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Detective wasn't concerned about London attack accused's mental state, trial hears


A detective who interviewed a man accused of murdering four members of a Muslim family in Ontario told a jury Tuesday he didn't think there was a problem with the accused's mental health while questioning him after the attack. 

Nathaniel Veltman – who has pleaded not guilty – is charged with four counts of first-degree murder and one count of attempted murder for deliberately hitting five members of the Afzaal family with his truck while they were out for a walk in London, Ont.

Prosecutors have alleged Veltman's actions in June 2021 amount to an act of terrorism.

Detective Micah Bourdeau questioned Veltman at length after his arrest and jurors have been watching video of their discussions. 

On Tuesday, Veltman's defence lawyer asked the detective if he was concerned about the accused's mental state after Veltman said he had felt depressed in the past and had ingested magic mushrooms one day before the attack. 

Lawyer Christopher Hicks asked the detective whether Veltman's comments indicated there might be a problem when it came to the accused's mental health. 

"I didn't interpret it that way," Bourdeau said.  

"Because some of these comments are in the past. Some are in the further past, and not all are referencing what he was feeling at that time." 

The trial also has seen video of Veltman saying he was "shaken up" after the attack and Veltman's lawyer asked the detective Tuesday if that comment caused him concern. 

Bourdeau said he would have been more concerned if the accused had said he was not shaken up. 

Jurors have also seen video of Veltman telling the detective he felt relieved after carrying out the attack, which he said was motivated by white nationalist beliefs. 

On Monday, Hicks had suggested in questions to Bourdeau that police purposefully made Veltman "uncomfortable" before his police interview by putting him in a cold detention cell with a cement bed and no blankets, food or drink for hours. Hicks also asked Bourdeau whether interviewing Veltman after midnight, hours after the attack, was necessary.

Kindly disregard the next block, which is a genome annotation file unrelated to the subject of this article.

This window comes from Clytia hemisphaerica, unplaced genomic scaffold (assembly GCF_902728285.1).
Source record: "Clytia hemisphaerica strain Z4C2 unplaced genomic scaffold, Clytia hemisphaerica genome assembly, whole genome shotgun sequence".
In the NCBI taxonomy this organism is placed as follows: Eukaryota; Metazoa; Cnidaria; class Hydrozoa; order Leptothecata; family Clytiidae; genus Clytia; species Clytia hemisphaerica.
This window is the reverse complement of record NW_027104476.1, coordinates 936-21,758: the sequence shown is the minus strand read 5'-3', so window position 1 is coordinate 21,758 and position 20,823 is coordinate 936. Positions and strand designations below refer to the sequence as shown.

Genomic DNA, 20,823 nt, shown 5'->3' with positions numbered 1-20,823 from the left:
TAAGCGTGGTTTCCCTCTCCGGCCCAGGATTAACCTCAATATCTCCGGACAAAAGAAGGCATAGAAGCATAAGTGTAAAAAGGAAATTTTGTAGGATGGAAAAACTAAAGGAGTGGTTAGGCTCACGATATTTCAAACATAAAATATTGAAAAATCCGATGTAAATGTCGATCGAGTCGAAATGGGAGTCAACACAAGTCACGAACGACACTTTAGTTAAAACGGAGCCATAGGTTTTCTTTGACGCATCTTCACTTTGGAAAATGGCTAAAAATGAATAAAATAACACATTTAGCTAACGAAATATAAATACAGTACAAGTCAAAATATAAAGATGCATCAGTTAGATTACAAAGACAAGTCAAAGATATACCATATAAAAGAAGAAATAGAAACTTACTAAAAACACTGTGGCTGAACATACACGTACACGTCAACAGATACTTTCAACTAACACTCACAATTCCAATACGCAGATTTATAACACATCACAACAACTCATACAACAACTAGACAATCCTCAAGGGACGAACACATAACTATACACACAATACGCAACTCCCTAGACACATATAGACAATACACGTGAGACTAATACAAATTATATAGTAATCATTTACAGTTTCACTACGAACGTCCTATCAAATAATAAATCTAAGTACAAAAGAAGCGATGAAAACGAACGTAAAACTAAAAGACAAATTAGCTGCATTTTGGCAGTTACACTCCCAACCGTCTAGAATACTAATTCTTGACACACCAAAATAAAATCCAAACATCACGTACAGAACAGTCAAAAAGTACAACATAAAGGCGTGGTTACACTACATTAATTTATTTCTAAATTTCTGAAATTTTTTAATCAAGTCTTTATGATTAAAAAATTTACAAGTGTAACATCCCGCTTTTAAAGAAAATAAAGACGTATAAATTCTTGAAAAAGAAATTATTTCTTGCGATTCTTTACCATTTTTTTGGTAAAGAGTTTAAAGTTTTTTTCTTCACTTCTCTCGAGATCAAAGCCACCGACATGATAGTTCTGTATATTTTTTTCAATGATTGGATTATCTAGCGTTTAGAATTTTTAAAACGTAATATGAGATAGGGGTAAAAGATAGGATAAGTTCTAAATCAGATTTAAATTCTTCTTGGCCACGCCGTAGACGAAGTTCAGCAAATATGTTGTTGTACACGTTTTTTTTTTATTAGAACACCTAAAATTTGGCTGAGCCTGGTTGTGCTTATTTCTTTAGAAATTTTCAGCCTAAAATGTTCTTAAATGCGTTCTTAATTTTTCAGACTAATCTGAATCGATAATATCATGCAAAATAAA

Bourdeau said the investigative team believed speaking with Veltman not long after the attack was necessary to understand the nature of what happened. 

"Our city has never seen anything like that before. I'd venture to say that we didn't exactly know what we were dealing with," Bourdeau said. 

"We did not know if there was further danger to the public and I and the investigative team felt that it was imperative to find out as soon as possible."

Jurors have seen video of the detective offering Veltman food, drink and a blanket several times during their discussion, with the detective bringing Veltman water and a blanket during the interview. 

On Tuesday morning, Superior Court Justice Renee Pomerance told jurors they should not decide the case based on sympathy or prejudice. 

"Yesterday during questioning suggestions were put to Detective Bourdeau about whether the police conduct was fair or just," she said. 

"The issue in this case is not whether the police conduct was fair or just, the issue in this case is to what extent the conditions of Mr. Veltman's detention might have affected his state of mind and or the reliability of the words that he said."

Salman Afzaal, 46, his 44-year-old wife Madiha Salman, their 15-year-old daughter Yumna and her 74-year-old grandmother, Talat Afzaal, were killed in the attack. The couple's nine-year-old son was also seriously hurt but survived.

Jurors at the trial were shown video last week of Veltman telling police his attack was politically motivated and "was terrorism." 

Veltman told police he was against Muslims because he did not believe in multiculturalism, was against mass immigration and did not believe cultures could coexist.

Court also heard Veltman telling police he had hesitated before carrying out his attack but decided to get it "over with,'' hoping to inspire other young, white men. 

An agreed statement of facts presented to the jury has said Veltman was driving his truck north on Hyde Park Road in London when he saw the Afzaal family and made a U-turn to drive south towards them. Two women in the Afzaal family were wearing traditional Pakistani clothes at the time of the attack.

Veltman accelerated as he approached the family, and data from his truck show he steered to the right, aiming to hit the family, just five seconds before striking them, the statement said.

The trial has heard that Veltman then drove his heavily damaged truck into an almost empty mall parking lot a few minutes after the attack and asked a nearby cab driver to call 911, saying he had intentionally struck several people.

The trial, which is taking place in Windsor, Ont., is expected to last eight weeks.

This report by The Canadian Press was first published Sept. 19, 2023.

Maan Alhmidi, The Canadian Press

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